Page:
Of course, others far better versed in the politics and history of the contested region than I have been making similar predictions. Take this remarkably prescient analysis from the British military author and journalist Max Hastings writing for Bloomberg at the end of June this year:

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“Inch by inch, Israel is moving toward de facto annexation of the West Bank of Jordan. This is Arab land, viewed by most of the international community as the core of an intended Palestinian state, one element of the so-called two-state solution to a century-old struggle. But Prime Minister Benjamin Netanyahu has always been, at heart, an advocate of “Greater Israel”…

Now, Netanyahu leads a coalition that constitutes the most radical right-wing government in his country’s history. His minister of security, Itamar Ben-Gvir, has declared that Palestinian-ruled Gaza, too, should properly belong to Israel, and that “the Palestinians can go to Saudi Arabia or other places, like Iraq or Iran.”

Finance Minister Bezalel Smotrich, an avowed Jewish supremacist, is charged with promoting the interests of the half million settlers on the West Bank and, implicitly, with sweeping aside those of Palestinians. Smotrich also questions the whether the two million Arabs within the borders of Israel should keep citizens’ rights, or even live there.

Informed international opinion is today divided about whether we should admit that the two-state solution is dead; that the Palestinians will never have their own nation because Israeli military and political heft will prevent it. As a matter of common sense, it is impossible to envisage a viable Palestinian state in territory now densely populated by Jewish settlers.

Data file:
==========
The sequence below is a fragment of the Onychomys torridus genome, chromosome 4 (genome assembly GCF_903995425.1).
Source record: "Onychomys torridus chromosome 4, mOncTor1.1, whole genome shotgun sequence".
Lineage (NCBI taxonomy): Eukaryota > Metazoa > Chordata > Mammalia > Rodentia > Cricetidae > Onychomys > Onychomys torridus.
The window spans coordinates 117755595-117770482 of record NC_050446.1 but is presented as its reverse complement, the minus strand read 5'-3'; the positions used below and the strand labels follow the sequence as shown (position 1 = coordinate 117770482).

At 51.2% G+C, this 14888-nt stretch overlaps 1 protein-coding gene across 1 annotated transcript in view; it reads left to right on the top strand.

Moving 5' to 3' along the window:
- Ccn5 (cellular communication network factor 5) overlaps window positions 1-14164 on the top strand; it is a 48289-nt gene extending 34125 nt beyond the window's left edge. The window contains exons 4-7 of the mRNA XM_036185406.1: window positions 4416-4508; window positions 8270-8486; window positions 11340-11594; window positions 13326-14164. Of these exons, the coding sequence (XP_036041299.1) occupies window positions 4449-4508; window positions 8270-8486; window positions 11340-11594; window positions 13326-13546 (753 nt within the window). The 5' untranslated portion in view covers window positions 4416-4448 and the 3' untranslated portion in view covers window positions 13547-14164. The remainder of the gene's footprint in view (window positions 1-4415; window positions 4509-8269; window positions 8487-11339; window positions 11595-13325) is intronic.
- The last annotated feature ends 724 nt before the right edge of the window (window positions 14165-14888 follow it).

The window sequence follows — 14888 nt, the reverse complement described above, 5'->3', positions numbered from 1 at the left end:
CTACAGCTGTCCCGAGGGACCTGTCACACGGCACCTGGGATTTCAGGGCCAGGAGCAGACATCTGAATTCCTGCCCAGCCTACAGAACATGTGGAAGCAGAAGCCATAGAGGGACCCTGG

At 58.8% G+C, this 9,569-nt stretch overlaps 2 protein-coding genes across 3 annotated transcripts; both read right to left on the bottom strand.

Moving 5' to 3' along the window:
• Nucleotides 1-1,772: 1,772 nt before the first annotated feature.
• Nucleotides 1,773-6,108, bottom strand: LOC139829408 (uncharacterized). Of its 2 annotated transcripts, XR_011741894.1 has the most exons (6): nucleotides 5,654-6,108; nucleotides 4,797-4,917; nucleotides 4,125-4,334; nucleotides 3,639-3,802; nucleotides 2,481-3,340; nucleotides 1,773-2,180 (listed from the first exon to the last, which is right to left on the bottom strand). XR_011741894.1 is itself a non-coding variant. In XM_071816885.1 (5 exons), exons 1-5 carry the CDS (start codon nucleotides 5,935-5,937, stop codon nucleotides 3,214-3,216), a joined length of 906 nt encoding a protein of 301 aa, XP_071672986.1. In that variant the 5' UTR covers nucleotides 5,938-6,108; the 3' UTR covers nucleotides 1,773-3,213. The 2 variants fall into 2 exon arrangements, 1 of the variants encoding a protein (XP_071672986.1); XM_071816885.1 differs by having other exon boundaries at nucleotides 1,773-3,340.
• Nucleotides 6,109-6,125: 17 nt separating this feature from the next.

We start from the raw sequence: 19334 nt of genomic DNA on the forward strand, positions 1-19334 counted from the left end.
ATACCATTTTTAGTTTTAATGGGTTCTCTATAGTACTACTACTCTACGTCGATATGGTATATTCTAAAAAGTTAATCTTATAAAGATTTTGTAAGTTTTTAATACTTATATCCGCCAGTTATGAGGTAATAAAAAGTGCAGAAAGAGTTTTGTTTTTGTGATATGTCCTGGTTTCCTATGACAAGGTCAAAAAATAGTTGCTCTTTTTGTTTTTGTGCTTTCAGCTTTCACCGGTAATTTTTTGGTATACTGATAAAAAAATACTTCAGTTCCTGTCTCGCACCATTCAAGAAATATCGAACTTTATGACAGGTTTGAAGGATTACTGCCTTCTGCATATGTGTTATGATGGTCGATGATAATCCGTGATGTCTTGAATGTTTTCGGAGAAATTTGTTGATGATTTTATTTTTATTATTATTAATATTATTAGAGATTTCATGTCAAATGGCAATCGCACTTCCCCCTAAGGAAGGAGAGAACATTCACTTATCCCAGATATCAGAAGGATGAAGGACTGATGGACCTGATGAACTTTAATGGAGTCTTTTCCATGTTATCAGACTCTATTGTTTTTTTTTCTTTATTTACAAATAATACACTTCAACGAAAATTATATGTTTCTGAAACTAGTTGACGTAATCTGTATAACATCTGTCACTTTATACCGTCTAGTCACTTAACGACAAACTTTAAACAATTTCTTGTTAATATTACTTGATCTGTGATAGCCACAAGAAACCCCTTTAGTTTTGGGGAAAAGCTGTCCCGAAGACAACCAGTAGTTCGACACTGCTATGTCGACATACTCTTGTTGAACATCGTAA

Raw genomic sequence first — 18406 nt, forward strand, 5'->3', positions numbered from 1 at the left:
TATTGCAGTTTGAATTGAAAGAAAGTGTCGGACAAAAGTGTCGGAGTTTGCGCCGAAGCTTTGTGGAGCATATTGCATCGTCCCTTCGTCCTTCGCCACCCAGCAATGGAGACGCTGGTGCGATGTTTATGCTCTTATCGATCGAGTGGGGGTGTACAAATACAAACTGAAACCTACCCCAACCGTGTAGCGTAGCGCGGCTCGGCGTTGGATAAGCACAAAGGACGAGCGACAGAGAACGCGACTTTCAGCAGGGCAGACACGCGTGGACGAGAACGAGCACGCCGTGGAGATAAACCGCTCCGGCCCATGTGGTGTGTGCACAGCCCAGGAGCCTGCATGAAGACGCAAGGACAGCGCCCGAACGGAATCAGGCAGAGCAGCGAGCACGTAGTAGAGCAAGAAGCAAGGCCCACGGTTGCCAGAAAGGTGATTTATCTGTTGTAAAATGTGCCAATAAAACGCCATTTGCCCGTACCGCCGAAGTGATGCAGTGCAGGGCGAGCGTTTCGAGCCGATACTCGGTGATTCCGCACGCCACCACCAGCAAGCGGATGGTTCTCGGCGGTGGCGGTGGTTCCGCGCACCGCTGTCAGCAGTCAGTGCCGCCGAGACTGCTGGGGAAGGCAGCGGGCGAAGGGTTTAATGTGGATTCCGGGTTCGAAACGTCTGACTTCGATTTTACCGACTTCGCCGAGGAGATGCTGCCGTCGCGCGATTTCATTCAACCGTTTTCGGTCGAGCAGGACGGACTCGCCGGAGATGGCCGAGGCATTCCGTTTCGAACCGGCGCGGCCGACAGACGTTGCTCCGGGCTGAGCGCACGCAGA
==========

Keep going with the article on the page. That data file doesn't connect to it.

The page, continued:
My instinct, having known the region for so long, is that the Israeli right will, over the next decade or two, succeed in forging a Greater Israel, including the entire West Bank, because they have the military power to do so.

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My longtime friend the British historian Michael Howard, who was Jewish, once said to me, “It is very dangerous for a state to base its policies upon an assumption of indefinite military superiority,” as Israel has been doing for years. The creeping annexation of the West Bank entrenches Palestinian rage and institutionalizes the long-term threats from Hezbollah, Hamas and Iran.”

The events of October 7th did not occur in isolation, the atrocities did not spring out of nowhere as the imprisoned Palestinian hostages of Gaza broke free of their concentration camp, to kill or take hostage in turn their Israeli captors and their families, friends and neighbours. Violent deed begets violent deed, oppression begets resistance, blood calls out for blood, an eye for an eye until all men are equally without sight.

In the coming days Israel may carry out its much heralded reoccupation of the besieged Gaza Strip, an occupation that never really ended. The government ministers and advisors in Tel Aviv and Jerusalem may overcome their internal dissensions under Benjamin Netanyahu, their worries about the loss of Israeli life and property, the diminution of domestic and international support, the fear of a wider regional conflict with hostile parties in the Lebanon, Syria, Iraq and Iran, or even what comes next if they win the battle for the bombed-out, rubble-strewn conurbations of Gaza City, Khan Yunis, Jabalia and all the rest. And the authorities in Israel may, as some now fear, depopulate Gaza as the first step in a programme that will lead to its formal annexation into Israel proper, with swathes of the West Bank to follow. But that outcome shall not be the end to the Palestinian-Israeli conflict in this generation or any future ones. Not even close.